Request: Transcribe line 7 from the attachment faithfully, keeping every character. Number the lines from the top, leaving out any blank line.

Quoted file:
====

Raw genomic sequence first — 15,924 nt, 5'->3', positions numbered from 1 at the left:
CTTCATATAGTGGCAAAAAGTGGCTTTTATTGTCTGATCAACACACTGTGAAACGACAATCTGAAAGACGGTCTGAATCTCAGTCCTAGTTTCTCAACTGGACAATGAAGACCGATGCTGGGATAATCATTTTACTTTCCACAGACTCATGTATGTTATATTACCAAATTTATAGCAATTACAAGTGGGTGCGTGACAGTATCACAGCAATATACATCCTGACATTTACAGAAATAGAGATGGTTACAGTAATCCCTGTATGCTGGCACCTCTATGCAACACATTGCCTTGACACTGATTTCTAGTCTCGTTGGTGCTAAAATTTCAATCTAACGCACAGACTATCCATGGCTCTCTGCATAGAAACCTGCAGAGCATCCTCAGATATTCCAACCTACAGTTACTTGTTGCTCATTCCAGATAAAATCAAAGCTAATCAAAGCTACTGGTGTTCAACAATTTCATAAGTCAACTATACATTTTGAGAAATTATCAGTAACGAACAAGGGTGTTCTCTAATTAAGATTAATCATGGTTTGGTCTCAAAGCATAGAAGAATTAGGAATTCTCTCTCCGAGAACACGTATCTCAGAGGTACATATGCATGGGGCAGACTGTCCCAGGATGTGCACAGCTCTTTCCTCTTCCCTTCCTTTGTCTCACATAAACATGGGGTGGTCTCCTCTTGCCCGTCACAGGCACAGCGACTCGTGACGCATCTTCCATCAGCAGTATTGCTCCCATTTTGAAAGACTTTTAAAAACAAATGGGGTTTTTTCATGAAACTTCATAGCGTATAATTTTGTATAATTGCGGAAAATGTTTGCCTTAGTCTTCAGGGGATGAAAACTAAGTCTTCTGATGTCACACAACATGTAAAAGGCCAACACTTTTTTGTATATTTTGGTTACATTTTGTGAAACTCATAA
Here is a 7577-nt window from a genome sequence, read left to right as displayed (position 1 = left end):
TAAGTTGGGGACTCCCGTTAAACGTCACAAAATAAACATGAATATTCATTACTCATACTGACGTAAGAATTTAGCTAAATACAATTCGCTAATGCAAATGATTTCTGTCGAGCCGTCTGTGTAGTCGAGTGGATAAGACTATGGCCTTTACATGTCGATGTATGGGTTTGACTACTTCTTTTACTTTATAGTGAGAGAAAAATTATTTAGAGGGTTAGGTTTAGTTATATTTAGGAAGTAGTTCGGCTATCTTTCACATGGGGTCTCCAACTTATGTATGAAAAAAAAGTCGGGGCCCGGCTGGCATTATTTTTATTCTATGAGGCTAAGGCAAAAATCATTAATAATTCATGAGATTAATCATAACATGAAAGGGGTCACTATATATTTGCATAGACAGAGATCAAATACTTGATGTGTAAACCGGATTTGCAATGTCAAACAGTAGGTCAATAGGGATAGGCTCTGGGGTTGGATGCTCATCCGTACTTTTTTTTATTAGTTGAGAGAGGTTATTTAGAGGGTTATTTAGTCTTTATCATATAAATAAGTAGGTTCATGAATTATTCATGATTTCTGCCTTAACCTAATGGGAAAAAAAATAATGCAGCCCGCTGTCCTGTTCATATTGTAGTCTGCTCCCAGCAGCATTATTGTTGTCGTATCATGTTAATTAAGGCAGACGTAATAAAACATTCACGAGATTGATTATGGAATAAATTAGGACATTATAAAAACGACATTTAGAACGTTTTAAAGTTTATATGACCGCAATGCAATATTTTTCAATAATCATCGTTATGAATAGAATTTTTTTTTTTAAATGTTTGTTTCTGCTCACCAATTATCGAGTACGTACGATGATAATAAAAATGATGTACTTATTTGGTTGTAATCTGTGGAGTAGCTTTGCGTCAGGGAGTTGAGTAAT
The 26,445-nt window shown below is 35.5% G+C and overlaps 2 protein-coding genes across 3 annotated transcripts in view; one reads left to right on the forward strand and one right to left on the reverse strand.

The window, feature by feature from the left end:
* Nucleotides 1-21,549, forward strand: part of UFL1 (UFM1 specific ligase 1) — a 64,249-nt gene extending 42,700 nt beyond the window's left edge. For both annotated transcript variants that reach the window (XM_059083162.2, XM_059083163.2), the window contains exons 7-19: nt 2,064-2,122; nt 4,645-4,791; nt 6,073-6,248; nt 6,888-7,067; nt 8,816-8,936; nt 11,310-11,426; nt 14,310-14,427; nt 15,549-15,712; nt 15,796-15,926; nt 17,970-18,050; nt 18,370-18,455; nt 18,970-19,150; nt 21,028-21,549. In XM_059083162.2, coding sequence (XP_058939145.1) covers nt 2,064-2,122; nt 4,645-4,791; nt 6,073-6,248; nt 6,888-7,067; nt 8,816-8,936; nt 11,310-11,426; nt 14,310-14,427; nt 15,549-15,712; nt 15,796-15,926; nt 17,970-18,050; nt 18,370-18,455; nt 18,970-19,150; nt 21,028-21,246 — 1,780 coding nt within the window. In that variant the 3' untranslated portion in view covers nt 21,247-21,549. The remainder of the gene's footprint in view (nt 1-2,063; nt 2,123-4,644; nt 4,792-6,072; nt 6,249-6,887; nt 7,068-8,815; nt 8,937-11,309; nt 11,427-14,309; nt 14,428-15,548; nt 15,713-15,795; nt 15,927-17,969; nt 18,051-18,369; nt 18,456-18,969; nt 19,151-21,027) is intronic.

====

* Nucleotides 1-21,549, forward strand: part of UFL1 (UFM1 specific ligase 1) — a 64,249-nt gene extending 42,700 nt beyond the window's left edge. For both annotated transcript variants that reach the window (XM_059083162.2, XM_059083163.2), the window contains exons 7-19: nt 2,064-2,122; nt 4,645-4,791; nt 6,073-6,248; nt 6,888-7,067; nt 8,816-8,936; nt 11,310-11,426; nt 14,310-14,427; nt 15,549-15,712; nt 15,796-15,926; nt 17,970-18,050; nt 18,370-18,455; nt 18,970-19,150; nt 21,028-21,549. In XM_059083162.2, coding sequence (XP_058939145.1) covers nt 2,064-2,122; nt 4,645-4,791; nt 6,073-6,248; nt 6,888-7,067; nt 8,816-8,936; nt 11,310-11,426; nt 14,310-14,427; nt 15,549-15,712; nt 15,796-15,926; nt 17,970-18,050; nt 18,370-18,455; nt 18,970-19,150; nt 21,028-21,246 — 1,780 coding nt within the window. In that variant the 3' untranslated portion in view covers nt 21,247-21,549. The remainder of the gene's footprint in view (nt 1-2,063; nt 2,123-4,644; nt 4,792-6,072; nt 6,249-6,887; nt 7,068-8,815; nt 8,937-11,309; nt 11,427-14,309; nt 14,428-15,548; nt 15,713-15,795; nt 15,927-17,969; nt 18,051-18,369; nt 18,456-18,969; nt 19,151-21,027) is intronic.